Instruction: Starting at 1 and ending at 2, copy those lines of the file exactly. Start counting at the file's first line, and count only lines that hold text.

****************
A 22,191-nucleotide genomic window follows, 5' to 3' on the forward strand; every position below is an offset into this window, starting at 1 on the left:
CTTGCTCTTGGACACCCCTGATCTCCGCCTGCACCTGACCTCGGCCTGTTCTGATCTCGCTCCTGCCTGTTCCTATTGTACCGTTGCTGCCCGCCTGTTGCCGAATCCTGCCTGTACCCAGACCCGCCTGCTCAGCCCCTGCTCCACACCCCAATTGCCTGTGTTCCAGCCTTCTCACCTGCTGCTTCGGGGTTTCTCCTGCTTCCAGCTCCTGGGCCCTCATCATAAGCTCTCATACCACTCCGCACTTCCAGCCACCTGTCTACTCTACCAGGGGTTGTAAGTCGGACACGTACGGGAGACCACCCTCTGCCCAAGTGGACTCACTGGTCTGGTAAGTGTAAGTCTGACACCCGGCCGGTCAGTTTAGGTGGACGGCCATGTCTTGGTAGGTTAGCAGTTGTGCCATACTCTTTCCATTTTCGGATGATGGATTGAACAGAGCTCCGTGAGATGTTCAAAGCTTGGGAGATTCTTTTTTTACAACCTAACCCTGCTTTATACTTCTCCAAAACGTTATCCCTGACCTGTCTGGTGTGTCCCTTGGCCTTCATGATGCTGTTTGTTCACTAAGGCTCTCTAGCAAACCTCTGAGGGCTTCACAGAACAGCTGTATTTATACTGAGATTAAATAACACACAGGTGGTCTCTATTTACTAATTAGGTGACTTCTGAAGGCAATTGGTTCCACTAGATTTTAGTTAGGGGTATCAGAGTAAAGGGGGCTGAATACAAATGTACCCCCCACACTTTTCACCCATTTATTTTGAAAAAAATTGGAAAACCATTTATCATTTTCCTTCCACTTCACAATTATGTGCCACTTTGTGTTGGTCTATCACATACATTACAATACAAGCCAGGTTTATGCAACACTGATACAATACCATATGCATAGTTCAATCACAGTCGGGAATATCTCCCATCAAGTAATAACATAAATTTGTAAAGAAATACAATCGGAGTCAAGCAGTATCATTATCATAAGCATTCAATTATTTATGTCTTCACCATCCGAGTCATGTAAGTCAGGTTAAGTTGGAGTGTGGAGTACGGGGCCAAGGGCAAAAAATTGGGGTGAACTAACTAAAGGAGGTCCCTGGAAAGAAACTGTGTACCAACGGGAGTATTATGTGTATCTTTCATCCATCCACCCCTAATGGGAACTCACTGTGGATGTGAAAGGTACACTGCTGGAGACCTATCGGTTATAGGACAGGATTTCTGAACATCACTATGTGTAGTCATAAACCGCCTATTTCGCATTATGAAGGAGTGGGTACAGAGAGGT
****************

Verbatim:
A 22,191-nucleotide genomic window follows, 5' to 3' on the forward strand; every position below is an offset into this window, starting at 1 on the left:
CTTGCTCTTGGACACCCCTGATCTCCGCCTGCACCTGACCTCGGCCTGTTCTGATCTCGCTCCTGCCTGTTCCTATTGTACCGTTGCTGCCCGCCTGTTGCCGAATCCTGCCTGTACCCAGACCCGCCTGCTCAGCCCCTGCTCCACACCCCAATTGCCTGTGTTCCAGCCTTCTCACCTGCTGCTTCGGGGTTTCTCCTGCTTCCAGCTCCTGGGCCCTCATCATAAGCTCTCATACCACTCCGCACTTCCAGCCACCTGTCTACTCTACCAGGGGTTGTAAGTCGGACACGTACGGGAGACCACCCTCTGCCCAAGTGGACTCACTGGTCTGGTAAGTGTAAGTCTGACACCCGGCCGGTCAGTTTAGGTGGACGGCCATGTCTTGGTAGGTTAGCAGTTGTGCCATACTCTTTCCATTTTCGGATGATGGATTGAACAGAGCTCCGTGAGATGTTCAAAGCTTGGGAGATTCTTTTTTTACAACCTAACCCTGCTTTATACTTCTCCAAAACGTTATCCCTGACCTGTCTGGTGTGTCCCTTGGCCTTCATGATGCTGTTTGTTCACTAAGGCTCTCTAGCAAACCTCTGAGGGCTTCACAGAACAGCTGTATTTATACTGAGATTAAATAACACACAGGTGGTCTCTATTTACTAATTAGGTGACTTCTGAAGGCAATTGGTTCCACTAGATTTTAGTTAGGGGTATCAGAGTAAAGGGGGCTGAATACAAATGTACCCCCCACACTTTTCACCCATTTATTTTGAAAAAAATTGGAAAACCATTTATCATTTTCCTTCCACTTCACAATTATGTGCCACTTTGTGTTGGTCTATCACATACATTACAATACAAGCCAGGTTTATGCAACACTGATACAATACCATATGCATAGTTCAATCACAGTCGGGAATATCTCCCATCAAGTAATAACATAAATTTGTAAAGAAATACAATCGGAGTCAAGCAGTATCATTATCATAAGCATTCAATTATTTATGTCTTCACCATCCGAGTCATGTAAGTCAGGTTAAGTTGGAGTGTGGAGTACGGGGCCAAGGGCAAAAAATTGGGGTGAACTAACTAAAGGAGGTCCCTGGAAAGAAACTGTGTACCAACGGGAGTATTATGTGTATCTTTCATCCATCCACCCCTAATGGGAACTCACTGTGGATGTGAAAGGTACACTGCTGGAGACCTATCGGTTATAGGACAGGATTTCTGAACATCACTATGTGTAGTCATAAACCGCCTATTTCGCATTATGAAGGAGTGGGTACAGAGAGGT